Screamtime has a certain amount of last-gaspness about it - it's
possibly the last true British anthology (although it wasn't filmed as
such), it comes from a time long after the British horror industry had
ceased being a rampant success, and it's got David Van Day out of ill-advised
80s shit-rock duo Dollar in it.
But it's also very good - surprisingly so, in fact. And the extra bits
filmed to make the collection of three short films into an anthology (and
bring a bit of American appeal to the proceedings) are so fantastically
bad that they only improve the situation.
What it is is a trio of shorts (made during a time when everyone had televisions
but apparently preferred to watch low-budget 20 minute films at the cinema
still - yes, I don't understand it either) which have been spliced together
using an even lower-budget American linking narrative. The American stuff
has to be seen to be believed - it involves a fat bloke and a dwarf who
steal a handful of tapes from a rental store, go round to a girl's flat
and watch them. They all have broad Noo Yawk accents and the girl is only
there so she can take her clothes off and add a bit of sauce to the proceedings.
In her limited screen time she manages to take a soapy shower and shag
the fat bloke after they lose interest in the films and leave the dwarf
alone in front of the goggle box. Awesome stuff.
There's not a great deal of nudity once the British stuff gets going (a
good thing, really, considering we're talking about thespians like Van
Day and Bread's Jonathan Morris), but there is a surprising amount
of horror and blood.
The first tale involves a Punch And Judy man and "born loser"
called George who is getting grief from all sides of his family - neither
his wife or his stepson take his job seriously, and they want to move
to Canada (which for some reason will involve him burning all his puppets).
When the stepson (Morris - sample dialogue: "I should've been born
a fuckin' puppet!" - oh, the irony) accidentally sets fire to the
Punch and Judy stall during a fight (by knocking an unlit electric lamp
onto it), something snaps and people start getting bludgeoned to death.
"I know who did it..." claims the distraught George to a doctor
who's turned up apropos nothing. "I know, I heard his voice. First
the baby, then it's Judy... Then next it's always the doctor!" Oh-oh...
Mr Punch has always been terrifying, so you can overlook any dodgy effects
or plot holes when you see the little bastard looming out of the dark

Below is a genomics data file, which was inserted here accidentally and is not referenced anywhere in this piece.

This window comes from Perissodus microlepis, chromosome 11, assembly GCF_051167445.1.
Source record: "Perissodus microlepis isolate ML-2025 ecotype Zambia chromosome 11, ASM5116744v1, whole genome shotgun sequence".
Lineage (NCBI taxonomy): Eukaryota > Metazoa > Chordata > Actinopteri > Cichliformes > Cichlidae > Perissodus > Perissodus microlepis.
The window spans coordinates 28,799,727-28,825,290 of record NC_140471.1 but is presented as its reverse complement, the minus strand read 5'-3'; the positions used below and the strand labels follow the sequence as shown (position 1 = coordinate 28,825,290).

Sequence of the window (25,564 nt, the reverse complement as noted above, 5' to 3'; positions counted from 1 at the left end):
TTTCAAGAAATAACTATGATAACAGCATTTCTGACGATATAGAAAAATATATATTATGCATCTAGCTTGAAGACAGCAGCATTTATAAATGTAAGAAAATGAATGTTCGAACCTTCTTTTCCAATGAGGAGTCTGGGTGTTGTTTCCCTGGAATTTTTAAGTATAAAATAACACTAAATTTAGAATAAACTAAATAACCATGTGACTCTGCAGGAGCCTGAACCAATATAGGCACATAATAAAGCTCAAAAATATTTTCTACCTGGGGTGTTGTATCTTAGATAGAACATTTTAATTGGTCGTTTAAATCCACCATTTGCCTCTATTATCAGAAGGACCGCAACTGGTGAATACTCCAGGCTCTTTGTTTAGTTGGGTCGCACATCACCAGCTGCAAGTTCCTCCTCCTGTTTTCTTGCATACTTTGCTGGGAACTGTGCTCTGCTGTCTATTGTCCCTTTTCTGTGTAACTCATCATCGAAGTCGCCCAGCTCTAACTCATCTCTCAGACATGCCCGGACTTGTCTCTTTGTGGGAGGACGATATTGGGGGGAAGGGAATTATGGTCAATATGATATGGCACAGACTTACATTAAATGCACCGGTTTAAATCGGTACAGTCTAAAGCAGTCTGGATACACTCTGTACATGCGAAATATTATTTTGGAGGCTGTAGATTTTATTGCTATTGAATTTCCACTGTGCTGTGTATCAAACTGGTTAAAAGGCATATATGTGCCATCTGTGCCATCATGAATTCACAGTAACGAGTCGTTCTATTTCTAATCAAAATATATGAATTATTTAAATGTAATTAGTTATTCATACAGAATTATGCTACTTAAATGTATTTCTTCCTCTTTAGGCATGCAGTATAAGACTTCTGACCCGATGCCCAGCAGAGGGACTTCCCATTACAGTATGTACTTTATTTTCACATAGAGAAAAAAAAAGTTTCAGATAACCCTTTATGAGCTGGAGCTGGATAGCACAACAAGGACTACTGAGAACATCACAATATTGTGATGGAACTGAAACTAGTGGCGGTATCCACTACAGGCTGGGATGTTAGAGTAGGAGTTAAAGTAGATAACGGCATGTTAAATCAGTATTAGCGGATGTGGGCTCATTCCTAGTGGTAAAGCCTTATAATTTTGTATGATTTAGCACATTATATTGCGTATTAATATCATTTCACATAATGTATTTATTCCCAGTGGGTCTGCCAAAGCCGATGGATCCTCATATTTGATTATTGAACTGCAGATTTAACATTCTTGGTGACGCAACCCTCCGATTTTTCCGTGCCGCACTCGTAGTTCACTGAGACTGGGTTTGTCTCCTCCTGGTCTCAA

screaming "What a pity! What a pity! Ho! Ho! Ho! Ho!"
So... so far, so scary. But the second story is better, involving a haunted
house scenario and looking and feeling like one of the better episodes
of the Hammer House Of Horror tv series. Sue (who wears the biggest
pair of specs this side of Sue Pollard) is having trouble settling down
in her new house. Blood keeps turning up everywhere, there's a spooky
child riding a Raleigh Chopper around her garden, and she keeps hearing
noises during the night. Then, in a spectacular "whoah!" moment,
a man brandishing a knife runs silently past her open bedroom door and
vanishes. Thinking she must be experiencing a haunting, she calls in a
medium - but the medium can't sense anything. What's going on...?
Not only is this a genuinely disturbing segment, it also has a great twist
ending and a really nasty death at the end, which wouldn't look out of
place in an Italian gore movie. Screamtime is worth seeing for
this bit alone...
"Preddy good, huh? Not that I get scared or nothin', cos I know they're
just actors..." mumbles our friend the dwarf as we get treated to
another gratuitous shot of his naked lady friend.
The final story involves David Van Day, a hard-up pretty boy yob who takes
a gardening job with a couple of old dears to earn a bit of spare cash.
He's soon realised that they have a lot of money stored in the house,
and decides to help himself. Unfortunately, he's not counted on their
addled tales of fairies and gnomes at the bottom of their garden being
true. If you can overlook the not-very-terrifying use of real garden gnomes
as an instrument of horror, this story too has its moments (usually when
someone meets a sticky end), and it plays like a weaker Amicus segment
(Torture Garden, I'm looking at you...)
All in all, Screamtime is a bit of a forgotten classic. The American
stuff is pure exploitation, but all three stories are intelligent and
well done (apart from the gnomes). I don't know what the shorts were paired
up with at the cinema back in the 80s, but I wouldn't have liked to have
come across the middle one without any prior warning....
I'll leave the final word to our hero. "Dey're Briddish movies -
I can tell by de way dey tawk!"